On a Wednesday afternoon, March 16 in the auditorium of the Culver City Middle School, the school board met to vote on only one item; the confirmation of Patti Jaffe as the Superintendent of Schools. While no school board meeting is ever totally free of dissent, this was as close as it could get. The board voted 4 to 1 to confirm, and the room erupted in cheers. It was a unique moment for the school district, and one to be studied and savored.
While President Scott Zeidman called the meeting to order with four members seated, Teachers Union President David Meilke was the only speaker to submit a card. Meilke stated “We have the correct candidate, but the wrong contract.” He went on to suggest that offering Jaffe a salary of $201,000 would create a taller step for the next superintendent to start on. With all the financial distress in the district, Meilke thought it was a bad move on the part of the board. “On a personal note,” he continued, “[Jaffe] was by far the easiest to work with, most capable, and most concerned” of any of the superintendents he had worked with in the district.
The room burst into applause as Pat Siever came running in to complete the board, and she seated herself with a breathless apology.
Without speaker cards, many others came up to the microphone just to applaud the decision and offer their support. Kelly Nolan, high school English department chair, was followed by Doyle Hankes, a teacher at the middle school, who both congratulated Jaffe and added their personal accolades. Hankes even admitted he had not thought of speaking, saying “my hand just went up.
“It’s been a long time since we had a superintendent who comes to see us every day,” said Barbara Pierello of the classified employees of the district, “who knows our names, who cares about what we care about.”
Coach Jerry Chabola offered “I know we are in for a rocky road, and we appreciate what you are doing and what you’ve done.” He noted that with the dark financial clouds, it was important to have a leader who connected, and who cared.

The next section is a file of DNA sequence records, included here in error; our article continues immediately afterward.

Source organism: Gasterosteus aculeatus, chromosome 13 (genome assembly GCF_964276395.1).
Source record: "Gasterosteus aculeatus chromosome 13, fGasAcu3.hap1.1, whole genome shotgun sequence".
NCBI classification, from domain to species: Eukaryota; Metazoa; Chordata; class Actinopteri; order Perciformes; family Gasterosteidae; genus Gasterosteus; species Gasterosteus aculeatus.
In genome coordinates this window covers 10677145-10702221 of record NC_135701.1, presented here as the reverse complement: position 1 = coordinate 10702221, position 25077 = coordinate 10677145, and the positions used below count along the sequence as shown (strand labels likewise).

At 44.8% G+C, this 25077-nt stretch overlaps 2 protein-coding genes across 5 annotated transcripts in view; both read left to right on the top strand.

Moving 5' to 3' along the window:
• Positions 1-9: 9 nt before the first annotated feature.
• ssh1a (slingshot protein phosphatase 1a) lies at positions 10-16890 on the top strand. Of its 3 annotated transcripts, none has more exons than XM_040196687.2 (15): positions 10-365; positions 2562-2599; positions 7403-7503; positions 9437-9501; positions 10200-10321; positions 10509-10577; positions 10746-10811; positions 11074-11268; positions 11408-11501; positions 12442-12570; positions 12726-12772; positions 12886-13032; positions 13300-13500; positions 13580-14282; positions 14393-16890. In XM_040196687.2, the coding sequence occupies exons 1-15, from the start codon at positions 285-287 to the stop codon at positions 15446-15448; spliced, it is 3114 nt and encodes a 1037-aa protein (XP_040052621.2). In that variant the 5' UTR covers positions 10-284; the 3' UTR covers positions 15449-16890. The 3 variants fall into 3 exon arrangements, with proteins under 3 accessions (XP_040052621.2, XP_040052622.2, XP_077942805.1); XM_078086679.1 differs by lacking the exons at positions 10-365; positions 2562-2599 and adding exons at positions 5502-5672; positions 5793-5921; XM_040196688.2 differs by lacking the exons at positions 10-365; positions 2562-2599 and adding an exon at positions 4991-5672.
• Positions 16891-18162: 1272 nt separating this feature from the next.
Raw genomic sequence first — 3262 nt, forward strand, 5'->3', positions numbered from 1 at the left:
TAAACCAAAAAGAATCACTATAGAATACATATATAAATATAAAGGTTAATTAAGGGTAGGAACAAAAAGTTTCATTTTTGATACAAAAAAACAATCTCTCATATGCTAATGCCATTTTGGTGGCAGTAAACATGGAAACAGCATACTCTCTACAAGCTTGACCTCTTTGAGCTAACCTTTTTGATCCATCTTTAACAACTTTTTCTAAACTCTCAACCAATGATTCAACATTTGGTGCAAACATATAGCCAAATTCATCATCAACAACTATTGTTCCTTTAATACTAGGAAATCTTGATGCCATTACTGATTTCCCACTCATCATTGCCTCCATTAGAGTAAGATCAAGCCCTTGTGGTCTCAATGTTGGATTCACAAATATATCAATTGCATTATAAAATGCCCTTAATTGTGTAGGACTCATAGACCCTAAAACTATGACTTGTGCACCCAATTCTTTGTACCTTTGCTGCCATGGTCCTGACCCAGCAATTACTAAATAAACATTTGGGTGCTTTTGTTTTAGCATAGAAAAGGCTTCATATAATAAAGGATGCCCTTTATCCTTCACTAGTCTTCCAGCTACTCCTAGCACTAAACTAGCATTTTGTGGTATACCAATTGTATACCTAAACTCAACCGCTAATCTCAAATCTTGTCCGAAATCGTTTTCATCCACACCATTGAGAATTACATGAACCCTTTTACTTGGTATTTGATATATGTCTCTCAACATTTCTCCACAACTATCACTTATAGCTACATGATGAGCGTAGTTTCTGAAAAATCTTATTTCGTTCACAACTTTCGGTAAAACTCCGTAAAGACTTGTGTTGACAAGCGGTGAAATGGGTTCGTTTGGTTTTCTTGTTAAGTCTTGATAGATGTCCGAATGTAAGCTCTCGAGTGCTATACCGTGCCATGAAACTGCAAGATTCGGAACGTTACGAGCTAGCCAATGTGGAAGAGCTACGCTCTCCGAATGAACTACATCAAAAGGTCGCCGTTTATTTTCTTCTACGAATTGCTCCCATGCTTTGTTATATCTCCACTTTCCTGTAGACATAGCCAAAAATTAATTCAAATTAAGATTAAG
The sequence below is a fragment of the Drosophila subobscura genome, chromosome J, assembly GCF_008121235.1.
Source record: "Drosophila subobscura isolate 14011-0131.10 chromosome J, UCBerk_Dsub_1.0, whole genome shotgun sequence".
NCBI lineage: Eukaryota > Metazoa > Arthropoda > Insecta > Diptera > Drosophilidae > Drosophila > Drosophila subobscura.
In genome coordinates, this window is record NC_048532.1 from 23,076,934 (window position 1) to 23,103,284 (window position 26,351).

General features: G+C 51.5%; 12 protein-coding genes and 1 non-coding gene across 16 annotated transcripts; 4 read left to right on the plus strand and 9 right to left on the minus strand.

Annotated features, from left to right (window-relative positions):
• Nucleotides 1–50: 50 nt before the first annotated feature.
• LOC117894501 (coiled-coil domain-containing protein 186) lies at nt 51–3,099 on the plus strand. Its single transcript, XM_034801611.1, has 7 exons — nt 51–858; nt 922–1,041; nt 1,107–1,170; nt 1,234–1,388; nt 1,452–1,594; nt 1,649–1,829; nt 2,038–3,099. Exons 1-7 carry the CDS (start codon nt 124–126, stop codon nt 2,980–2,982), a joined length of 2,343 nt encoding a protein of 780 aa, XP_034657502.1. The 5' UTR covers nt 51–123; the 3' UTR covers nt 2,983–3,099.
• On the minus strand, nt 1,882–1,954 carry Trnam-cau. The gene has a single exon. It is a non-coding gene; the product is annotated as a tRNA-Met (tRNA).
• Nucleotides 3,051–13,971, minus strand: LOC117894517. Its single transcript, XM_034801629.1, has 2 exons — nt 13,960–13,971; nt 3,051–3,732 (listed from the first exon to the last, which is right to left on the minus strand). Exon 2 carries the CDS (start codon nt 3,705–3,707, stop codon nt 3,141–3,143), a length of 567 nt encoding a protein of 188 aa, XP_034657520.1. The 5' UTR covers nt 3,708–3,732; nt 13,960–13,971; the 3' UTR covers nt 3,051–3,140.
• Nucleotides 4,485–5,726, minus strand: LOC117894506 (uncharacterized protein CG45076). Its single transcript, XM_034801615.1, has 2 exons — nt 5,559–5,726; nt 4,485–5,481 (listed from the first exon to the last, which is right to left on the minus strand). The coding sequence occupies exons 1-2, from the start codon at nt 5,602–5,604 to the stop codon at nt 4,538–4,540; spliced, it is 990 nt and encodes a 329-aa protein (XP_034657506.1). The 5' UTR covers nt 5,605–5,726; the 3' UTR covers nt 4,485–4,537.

Jaffe’s face shone with a smile and tears came to her eyes as people came up to offer their personal congratulations and praise her long career in the district.
As the board offered their remarks before the vote, Karlo Silbiger spoke first. “I feel there a sense in the community that I’m not a fan of Ms. Jaffe’s and that’s not true. My concern is about our finances.” He asked the board to bifurcate the motion so that he might vote in favor of Jaffe, but against the contract, which seemed to him to be too rich.
Pat Siever, who had also been seen as anti-Jaffe in previous meetings, spoke to clarify her position. “I was concerned about changing things in the middle of the process, I wish we had done this as the beginning. I absolutely respect her, and I am very proud that she is the superintendent –elect.”
When Kathy Paspalis spoke, she applauded what Patti “has accomplished during her time as the interim, and I’m pleased.”
Steve Gourley passed on the opportunity to comment, leaving the floor to Zeidman.
As he introduced item 8.1, approval of the contract and the hiring of the superintendent he noted “When we began this process we hired the best superintendent search firm and they taught us quite a bit. In calculating the salary package for a superintendent, you look at the other districts in the area, and the superintendent candidate’s prior salary. So whatever we would choose to pay Patti Jaffe right now will have zero affect on our next superintendent’s beginning salary 20 years down the road.”
Supported by a raft of information about eight other districts from Palos Verdes to Santa Monica/Malibu, and quoting salaries as high as $341,000, Zeidman made a complete case that there was nothing about Jaffe’s proposed contract that the board needed to change.
With a motion Paspalis seconded by Siever, all board members except Silbiger voted yes, and the room bursting into cheering and applause. A standing ovation lasted more than a minute, and when Zeidman offered Jaffe a moment to comment, she wiped a tear from her eyes.
“First of all, this is amazing. I actually started at this district as an assistant in special ed, and I am truly honored. Each day I look at a plaque that my husband gave me, and it says [the famous quotation from Margaret Mead] ‘Never doubt that a small group of committed citizens can change the word. Indeed, it is the only thing that ever has.’ I thank you and I look forward to working with this remarkable team.”
As often happens on happy occasions, there was cake.